May 23 was an important day for the Federal Motor Carrier Safety Administration. On that day, a rule exempting the agency from certain provisions of the Privacy Act of 1974 went into effect. The exemption, published in the Federal Register April 23 (Docket No. OST-96-1437), will help the agency conduct more thorough safety investigations of commercial motor carriers and their drivers.
Most importantly, it will enable the agency to conduct driver-specific safety analyses and reviews. Until now, this has not been the case.
Consider this example. A roadside inspector encounters a vehicle with a serious out-of-service defect, such as a broken brake drum. In addition, rust on the brake drum leads the officer to suspect that the defect has been present for some time. The officer uses a computer program to determine when and where the vehicle has been inspected in the past 60 days. It also shows whether the vehicle has previously been placed out of service for the same defect.
Such “previous inspection query” tools are important to determine whether carriers (or drivers) have violated out-of-service orders. This would represent a disqualifying offense, requiring enforcement officers to remove the driver from service on the spot. It also carries the likelihood of a significant fine.
The problem for enforcement officers, though, is that the information in this database is based on vehicle license plate numbers. There has been no way to do these kinds of queries based on driver's license numbers.
Current driver checks are limited to conditions such as whether a license is valid, suspended or revoked. It's more difficult to investigate the background of a driver with suspected multiple traffic (e.g., speeding, unsafe lane change, or reckless driving), vehicle or drug violations.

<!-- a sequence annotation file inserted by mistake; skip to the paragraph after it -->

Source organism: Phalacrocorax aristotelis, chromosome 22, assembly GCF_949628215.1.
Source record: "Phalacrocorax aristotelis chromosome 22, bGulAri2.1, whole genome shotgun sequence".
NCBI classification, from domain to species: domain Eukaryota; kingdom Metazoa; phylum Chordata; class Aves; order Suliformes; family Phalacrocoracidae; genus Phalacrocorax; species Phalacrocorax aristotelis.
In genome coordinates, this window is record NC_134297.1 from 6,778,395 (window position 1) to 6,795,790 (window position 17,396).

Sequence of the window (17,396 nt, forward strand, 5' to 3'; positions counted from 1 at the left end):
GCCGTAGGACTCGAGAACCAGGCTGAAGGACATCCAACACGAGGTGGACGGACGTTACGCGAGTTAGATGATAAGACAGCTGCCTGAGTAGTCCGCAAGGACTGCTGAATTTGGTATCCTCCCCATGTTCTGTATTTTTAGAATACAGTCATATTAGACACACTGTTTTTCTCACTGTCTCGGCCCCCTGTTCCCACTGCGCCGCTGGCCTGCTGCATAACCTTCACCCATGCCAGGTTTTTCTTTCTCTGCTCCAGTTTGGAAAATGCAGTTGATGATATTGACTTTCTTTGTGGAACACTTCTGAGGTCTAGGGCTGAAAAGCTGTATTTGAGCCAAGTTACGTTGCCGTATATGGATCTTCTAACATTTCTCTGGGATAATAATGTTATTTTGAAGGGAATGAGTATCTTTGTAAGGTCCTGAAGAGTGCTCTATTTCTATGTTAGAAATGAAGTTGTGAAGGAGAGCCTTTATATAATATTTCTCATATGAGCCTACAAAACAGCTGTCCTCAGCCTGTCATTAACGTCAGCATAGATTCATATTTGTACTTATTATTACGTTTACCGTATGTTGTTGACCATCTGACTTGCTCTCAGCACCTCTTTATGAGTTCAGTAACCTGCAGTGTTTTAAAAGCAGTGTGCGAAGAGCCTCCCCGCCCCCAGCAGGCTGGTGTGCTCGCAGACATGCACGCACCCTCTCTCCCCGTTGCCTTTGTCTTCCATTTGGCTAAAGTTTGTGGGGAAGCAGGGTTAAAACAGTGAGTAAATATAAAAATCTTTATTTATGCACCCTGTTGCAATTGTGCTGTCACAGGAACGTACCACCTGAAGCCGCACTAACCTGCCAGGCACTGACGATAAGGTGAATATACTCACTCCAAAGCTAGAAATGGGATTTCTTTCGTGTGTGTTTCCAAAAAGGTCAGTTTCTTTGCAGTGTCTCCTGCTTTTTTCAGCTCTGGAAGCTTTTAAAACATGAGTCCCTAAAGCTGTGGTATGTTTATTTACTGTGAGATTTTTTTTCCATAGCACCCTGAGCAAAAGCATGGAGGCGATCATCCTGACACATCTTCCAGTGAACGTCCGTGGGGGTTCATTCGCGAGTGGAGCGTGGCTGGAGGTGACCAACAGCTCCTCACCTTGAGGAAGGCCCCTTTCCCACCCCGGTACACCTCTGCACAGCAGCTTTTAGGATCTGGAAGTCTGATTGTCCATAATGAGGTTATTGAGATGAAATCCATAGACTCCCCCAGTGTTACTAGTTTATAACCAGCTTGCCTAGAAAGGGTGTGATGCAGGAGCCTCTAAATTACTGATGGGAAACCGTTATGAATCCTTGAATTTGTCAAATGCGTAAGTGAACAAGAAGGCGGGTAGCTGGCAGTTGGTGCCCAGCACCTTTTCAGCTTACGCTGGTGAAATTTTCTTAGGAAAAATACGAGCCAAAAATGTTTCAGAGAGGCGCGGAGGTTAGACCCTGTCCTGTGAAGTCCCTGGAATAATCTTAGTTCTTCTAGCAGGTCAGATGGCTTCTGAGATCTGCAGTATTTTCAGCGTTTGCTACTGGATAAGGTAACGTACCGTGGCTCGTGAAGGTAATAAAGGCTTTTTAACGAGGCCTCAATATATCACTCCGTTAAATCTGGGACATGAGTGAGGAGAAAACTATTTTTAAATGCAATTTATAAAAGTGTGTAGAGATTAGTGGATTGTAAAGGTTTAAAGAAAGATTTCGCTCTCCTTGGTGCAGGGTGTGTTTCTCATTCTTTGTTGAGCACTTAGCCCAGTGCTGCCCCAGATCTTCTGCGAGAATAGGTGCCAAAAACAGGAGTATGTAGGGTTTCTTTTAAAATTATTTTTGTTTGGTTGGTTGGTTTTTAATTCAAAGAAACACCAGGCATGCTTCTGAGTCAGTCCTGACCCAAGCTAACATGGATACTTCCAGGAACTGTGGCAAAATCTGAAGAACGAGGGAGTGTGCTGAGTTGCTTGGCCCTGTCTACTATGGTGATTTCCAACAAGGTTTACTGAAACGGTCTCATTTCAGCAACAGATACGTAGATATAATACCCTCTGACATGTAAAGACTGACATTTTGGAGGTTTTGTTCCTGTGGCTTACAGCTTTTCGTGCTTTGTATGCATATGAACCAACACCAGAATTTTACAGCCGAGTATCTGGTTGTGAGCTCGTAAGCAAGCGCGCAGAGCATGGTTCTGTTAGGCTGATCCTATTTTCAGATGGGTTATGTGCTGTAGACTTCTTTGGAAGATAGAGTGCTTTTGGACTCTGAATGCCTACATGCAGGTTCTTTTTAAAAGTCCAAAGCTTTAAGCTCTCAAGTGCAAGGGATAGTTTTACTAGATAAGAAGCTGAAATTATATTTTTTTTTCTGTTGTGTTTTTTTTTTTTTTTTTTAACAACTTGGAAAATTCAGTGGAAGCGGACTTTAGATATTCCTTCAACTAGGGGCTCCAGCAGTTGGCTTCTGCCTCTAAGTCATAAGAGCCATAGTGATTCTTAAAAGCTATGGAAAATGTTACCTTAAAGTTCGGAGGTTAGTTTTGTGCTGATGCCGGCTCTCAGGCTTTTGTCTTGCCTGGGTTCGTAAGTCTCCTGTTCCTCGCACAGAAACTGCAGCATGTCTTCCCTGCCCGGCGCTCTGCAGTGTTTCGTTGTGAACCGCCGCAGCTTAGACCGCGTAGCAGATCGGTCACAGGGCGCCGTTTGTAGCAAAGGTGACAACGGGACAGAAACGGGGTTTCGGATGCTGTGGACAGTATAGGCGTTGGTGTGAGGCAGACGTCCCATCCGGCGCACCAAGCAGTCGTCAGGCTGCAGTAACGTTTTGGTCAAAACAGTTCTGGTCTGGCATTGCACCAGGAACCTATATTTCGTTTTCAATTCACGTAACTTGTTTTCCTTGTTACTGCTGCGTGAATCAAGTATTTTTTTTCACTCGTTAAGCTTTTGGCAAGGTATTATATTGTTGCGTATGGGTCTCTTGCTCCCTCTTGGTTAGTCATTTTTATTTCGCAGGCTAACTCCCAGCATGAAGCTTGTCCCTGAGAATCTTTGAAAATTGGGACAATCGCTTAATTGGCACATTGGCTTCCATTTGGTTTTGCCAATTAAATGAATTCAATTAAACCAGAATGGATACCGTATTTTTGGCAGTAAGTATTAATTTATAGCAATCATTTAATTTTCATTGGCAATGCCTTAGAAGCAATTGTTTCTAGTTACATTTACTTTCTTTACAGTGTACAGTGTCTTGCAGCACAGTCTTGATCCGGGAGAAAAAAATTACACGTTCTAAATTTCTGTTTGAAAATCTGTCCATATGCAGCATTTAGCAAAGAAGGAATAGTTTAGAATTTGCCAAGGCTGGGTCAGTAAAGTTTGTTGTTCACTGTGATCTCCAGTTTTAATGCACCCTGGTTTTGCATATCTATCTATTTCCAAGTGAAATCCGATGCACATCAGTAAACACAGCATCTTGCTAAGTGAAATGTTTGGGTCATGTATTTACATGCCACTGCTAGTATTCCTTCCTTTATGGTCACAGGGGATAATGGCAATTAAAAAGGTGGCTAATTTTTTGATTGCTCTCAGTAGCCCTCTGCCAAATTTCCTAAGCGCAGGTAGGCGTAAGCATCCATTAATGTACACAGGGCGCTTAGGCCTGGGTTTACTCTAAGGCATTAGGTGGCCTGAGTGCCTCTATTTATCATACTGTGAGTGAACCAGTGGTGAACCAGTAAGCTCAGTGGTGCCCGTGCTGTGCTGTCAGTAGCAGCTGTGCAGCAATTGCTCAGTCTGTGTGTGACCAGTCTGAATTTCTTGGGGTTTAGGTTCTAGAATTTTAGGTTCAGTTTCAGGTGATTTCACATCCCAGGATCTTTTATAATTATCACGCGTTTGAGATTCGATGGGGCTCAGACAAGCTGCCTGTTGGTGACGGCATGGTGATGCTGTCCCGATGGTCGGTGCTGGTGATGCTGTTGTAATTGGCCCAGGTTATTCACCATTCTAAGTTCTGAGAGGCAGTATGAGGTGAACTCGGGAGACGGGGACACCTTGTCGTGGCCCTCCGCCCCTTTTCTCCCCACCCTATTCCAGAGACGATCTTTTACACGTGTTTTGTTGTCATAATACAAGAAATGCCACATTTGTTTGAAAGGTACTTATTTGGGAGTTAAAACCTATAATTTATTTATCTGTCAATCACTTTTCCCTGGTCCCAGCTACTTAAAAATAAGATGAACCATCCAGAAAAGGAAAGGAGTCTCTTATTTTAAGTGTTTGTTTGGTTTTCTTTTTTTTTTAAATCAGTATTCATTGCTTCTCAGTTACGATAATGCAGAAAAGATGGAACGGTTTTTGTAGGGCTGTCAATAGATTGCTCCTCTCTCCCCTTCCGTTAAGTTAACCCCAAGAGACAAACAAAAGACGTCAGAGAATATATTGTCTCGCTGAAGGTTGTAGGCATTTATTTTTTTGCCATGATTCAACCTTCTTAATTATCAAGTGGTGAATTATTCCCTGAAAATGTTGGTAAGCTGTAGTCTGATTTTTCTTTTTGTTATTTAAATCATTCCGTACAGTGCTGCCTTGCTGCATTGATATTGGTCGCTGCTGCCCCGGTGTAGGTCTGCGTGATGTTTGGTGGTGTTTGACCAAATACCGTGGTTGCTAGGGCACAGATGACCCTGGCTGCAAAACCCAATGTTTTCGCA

The Privacy Act exemptions will change all that. FMCSA software engineers are developing a tool that will do nationwide matches on driver's license numbers. The program will cross-reference the Motor Carrier Management Information System (MCMIS) safety database with the Commercial Driver License Information System (CDLIS) database. Roadside inspection officers will now have access to complete driver safety profiles immediately.
Why is this so important? To begin with, FMCSA has been instructed to be more proactive in identifying carriers and drivers that are imminent hazards to public safety. The new Privacy Act exemption will help the agency identify drivers with bad safety or inspection histories — even if they jump from carrier to carrier.
Here's how the ruling could help you. First, the agency has released a version of Provu (the Motor Carrier Profile viewing tool) that can sort information by driver name. Once you load your profile (carriers can receive only their own data), the software will show you, by driver, the number of multiple vehicle or driver infractions.
One carrier I work with has already benefited from this revision. The sorted profile data quickly identified a driver who had three “traffic enforcement” (e.g., speeding, unsafe lane change or failure to obey traffic warning device) violations within a 31-day period. The driver had not reported these to the supervisor because they were not out-of-service violations. This driver quickly became an ex-employee.
Second, and most important, this provision will require you to make similar improvements in identifying problem drivers. Can your current system combine multiple safety databases (e.g., inspections, MVRs and loss runs) to develop a total driver risk profile? Ideally, such capabilities should combine this information and quickly identify those in the high-risk category.
Once high-risk drivers are identified, it's important to implement aggressive driver-safety improvement or discipline programs to manage the issue.
The alternative is to let roadside enforcement officers do it for you. My guess is that the latter approach will carrier a greater cost and liability for your fleet.
Jim York is a senior risk engineering consultant at Zurich Insurance, Fredericksburg, Va.